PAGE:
The long-awaited trials to use your mobile phone on London’s underground tube network will not start in the near future according to a source at Transport for London.
The trials, which were set to start April 2008 at the earliest, have been delayed due to talks continuing with infrastructure providers.
“The trials are due to take place,” confirmed the source. “We haven’t got a definite date though, as discussions are still ongoing with regards to the mobile phone coverage.
“The basis of the trials was to see if the technology was out there to work at a deep level, as 60 per cent of the tube network is overground already.”
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Among those rumoured to be involved in the project were BT and O2, the former especially likely as they are the communications partner for the London 2012 Olympics.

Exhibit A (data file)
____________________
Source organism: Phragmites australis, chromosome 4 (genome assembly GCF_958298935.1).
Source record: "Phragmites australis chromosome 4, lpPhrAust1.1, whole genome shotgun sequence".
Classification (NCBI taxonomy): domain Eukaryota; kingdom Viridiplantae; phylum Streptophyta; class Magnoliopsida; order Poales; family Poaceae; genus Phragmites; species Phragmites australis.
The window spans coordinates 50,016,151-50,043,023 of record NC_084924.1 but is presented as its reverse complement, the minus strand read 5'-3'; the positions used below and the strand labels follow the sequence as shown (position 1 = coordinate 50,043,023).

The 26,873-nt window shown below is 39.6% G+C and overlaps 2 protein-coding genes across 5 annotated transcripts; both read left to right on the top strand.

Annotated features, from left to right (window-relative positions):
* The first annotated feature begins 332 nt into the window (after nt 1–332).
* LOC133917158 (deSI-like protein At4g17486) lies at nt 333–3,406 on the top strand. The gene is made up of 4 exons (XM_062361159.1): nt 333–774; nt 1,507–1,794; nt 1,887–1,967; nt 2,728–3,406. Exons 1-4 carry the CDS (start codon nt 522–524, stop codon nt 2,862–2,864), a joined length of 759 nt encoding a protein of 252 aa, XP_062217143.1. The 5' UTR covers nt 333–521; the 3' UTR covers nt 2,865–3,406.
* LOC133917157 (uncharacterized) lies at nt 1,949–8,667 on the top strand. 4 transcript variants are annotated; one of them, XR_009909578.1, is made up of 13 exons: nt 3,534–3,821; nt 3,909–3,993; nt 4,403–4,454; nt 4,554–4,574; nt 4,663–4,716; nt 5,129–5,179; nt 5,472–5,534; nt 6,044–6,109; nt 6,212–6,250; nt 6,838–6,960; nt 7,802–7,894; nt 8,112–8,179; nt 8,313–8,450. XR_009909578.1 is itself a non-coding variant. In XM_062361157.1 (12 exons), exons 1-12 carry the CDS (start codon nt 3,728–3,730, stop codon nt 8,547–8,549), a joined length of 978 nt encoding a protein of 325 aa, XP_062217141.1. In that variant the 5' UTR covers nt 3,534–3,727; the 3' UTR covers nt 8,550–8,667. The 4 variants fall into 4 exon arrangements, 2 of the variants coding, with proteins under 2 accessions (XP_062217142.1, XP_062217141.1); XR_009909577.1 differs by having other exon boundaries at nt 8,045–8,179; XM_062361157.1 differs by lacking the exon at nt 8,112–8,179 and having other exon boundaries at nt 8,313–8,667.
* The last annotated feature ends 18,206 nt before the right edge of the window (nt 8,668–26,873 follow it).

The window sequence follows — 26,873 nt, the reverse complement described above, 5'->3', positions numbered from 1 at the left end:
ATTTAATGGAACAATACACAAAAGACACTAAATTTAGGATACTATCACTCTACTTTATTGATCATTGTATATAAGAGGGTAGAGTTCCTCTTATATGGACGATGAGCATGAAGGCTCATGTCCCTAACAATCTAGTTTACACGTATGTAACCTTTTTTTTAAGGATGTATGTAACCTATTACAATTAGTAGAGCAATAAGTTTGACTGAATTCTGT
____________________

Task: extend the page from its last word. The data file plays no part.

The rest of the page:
However, a call to BT yielded nothing more than a bland "We can’t comment on rumours.”
O2 also said they had no current involvement, despite being part of the network deployment of Airwave, designed for emergency radio connectivity on the underground, and were involved in similar trials in Scotland.
“We have no concrete plans to get involved in this trial, though we would be open to talks,” confirmed the mobile phone network provider.
Hang on… I’m going into a tunnel…
The trials were initially meant to be just on the platforms to help remove the chance of someone next to you screeching “I’m just on the tube, nearly home” on their phone.
However, users coming in and out of signal would overload the networks, so a constant connection needs to be maintained, which has contributed to the delays.
“The tunnels are quite confined with a lot of equipment, such as signalling devices, already in there,” confirmed the TfL source.